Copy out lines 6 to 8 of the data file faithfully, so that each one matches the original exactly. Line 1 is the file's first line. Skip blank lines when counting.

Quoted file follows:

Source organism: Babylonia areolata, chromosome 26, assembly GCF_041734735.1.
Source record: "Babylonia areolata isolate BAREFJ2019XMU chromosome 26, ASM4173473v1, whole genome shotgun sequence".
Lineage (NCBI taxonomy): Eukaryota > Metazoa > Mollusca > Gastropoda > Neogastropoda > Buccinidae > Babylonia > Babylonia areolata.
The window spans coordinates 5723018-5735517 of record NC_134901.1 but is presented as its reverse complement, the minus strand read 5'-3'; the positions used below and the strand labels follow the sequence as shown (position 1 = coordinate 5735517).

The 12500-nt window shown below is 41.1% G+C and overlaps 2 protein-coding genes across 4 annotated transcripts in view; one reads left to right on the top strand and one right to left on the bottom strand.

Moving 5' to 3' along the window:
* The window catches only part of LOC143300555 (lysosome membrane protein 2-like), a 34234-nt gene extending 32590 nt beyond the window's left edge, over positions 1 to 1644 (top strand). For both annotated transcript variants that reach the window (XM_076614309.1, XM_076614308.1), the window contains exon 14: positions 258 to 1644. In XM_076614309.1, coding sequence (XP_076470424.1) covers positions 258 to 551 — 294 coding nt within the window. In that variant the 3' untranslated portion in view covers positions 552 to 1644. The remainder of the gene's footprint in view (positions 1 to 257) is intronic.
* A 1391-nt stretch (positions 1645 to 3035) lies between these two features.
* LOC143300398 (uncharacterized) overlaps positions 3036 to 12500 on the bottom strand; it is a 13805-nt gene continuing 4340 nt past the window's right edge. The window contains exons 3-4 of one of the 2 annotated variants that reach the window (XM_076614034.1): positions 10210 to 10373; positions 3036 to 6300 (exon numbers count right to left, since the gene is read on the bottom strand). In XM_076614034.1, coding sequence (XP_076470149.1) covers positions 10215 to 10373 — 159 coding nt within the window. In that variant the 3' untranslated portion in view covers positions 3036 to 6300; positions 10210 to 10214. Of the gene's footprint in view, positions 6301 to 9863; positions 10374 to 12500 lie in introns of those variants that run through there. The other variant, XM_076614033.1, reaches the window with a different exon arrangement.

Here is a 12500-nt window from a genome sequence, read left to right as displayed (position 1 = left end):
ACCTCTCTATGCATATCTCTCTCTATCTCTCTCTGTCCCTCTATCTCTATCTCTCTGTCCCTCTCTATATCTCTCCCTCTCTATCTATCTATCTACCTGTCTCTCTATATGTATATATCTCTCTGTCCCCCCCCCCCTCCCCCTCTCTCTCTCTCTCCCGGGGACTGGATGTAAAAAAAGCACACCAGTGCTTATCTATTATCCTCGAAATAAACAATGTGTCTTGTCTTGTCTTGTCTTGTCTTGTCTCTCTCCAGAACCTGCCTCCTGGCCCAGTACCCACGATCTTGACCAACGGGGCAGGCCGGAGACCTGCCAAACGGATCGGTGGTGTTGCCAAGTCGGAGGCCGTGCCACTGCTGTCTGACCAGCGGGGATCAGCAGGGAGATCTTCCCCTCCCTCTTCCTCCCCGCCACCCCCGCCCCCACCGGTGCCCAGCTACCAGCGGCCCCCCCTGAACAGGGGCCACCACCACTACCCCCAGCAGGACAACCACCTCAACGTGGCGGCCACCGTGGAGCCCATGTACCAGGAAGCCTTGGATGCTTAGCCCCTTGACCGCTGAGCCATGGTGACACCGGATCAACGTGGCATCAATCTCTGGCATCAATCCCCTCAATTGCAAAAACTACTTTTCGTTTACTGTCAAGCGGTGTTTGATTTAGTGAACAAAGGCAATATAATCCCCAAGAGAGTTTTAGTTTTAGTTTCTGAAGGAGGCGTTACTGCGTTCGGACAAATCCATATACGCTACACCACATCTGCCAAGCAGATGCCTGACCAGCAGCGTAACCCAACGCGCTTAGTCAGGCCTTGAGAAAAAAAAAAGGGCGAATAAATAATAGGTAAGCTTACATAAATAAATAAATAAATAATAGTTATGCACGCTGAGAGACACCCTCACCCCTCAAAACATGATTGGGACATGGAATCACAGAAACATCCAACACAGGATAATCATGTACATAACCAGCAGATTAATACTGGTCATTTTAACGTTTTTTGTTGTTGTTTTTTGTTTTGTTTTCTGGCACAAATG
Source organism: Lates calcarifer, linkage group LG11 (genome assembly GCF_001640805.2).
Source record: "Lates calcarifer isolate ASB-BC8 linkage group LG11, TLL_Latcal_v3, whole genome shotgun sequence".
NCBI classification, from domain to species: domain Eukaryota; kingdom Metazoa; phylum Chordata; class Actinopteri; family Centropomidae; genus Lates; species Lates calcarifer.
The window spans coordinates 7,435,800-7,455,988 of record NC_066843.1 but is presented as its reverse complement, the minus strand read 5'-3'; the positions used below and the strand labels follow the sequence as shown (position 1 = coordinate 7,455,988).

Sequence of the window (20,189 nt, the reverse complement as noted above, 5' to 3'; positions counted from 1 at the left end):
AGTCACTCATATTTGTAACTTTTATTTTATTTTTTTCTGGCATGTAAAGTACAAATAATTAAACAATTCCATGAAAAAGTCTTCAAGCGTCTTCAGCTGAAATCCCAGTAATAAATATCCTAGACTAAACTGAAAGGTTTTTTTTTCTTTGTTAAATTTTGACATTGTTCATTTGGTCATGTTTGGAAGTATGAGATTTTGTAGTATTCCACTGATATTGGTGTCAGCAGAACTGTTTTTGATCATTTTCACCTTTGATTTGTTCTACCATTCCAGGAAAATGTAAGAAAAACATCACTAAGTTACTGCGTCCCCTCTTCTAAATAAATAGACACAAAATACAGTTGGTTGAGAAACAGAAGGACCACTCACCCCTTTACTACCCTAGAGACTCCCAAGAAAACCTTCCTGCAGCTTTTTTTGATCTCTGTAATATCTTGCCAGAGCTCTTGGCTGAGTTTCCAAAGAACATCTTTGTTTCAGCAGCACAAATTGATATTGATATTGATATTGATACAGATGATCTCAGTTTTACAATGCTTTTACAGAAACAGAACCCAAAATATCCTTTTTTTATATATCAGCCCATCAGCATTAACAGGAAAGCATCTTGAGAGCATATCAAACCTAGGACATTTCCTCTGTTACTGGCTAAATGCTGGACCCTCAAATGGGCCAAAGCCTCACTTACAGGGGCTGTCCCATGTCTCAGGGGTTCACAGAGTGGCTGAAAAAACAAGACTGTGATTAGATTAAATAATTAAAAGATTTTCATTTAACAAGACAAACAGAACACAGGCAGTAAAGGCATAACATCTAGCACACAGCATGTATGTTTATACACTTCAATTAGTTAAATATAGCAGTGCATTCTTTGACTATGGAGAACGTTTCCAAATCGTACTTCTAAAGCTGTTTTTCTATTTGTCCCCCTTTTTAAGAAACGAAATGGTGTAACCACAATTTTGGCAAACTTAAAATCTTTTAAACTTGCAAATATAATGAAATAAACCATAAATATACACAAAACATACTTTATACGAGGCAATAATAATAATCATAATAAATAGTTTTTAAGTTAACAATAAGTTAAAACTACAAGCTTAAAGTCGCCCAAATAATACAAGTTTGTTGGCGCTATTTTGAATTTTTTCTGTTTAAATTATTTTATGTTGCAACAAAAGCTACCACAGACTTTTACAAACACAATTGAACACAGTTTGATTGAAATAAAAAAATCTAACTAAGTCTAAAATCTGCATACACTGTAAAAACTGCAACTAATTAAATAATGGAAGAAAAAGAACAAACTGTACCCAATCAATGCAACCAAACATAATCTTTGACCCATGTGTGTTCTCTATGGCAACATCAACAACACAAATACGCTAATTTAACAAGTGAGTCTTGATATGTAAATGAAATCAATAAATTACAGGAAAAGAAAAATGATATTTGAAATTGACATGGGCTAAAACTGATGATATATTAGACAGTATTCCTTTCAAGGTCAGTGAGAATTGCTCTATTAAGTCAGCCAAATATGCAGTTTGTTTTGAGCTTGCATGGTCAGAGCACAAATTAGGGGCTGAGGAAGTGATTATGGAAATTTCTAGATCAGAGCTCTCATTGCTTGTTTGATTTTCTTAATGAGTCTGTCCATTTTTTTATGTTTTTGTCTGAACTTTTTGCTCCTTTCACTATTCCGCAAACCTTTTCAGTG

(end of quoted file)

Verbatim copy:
Moving 5' to 3' along the window:
* The window catches only part of LOC143300555 (lysosome membrane protein 2-like), a 34234-nt gene extending 32590 nt beyond the window's left edge, over positions 1 to 1644 (top strand). For both annotated transcript variants that reach the window (XM_076614309.1, XM_076614308.1), the window contains exon 14: positions 258 to 1644. In XM_076614309.1, coding sequence (XP_076470424.1) covers positions 258 to 551 — 294 coding nt within the window. In that variant the 3' untranslated portion in view covers positions 552 to 1644. The remainder of the gene's footprint in view (positions 1 to 257) is intronic.
* A 1391-nt stretch (positions 1645 to 3035) lies between these two features.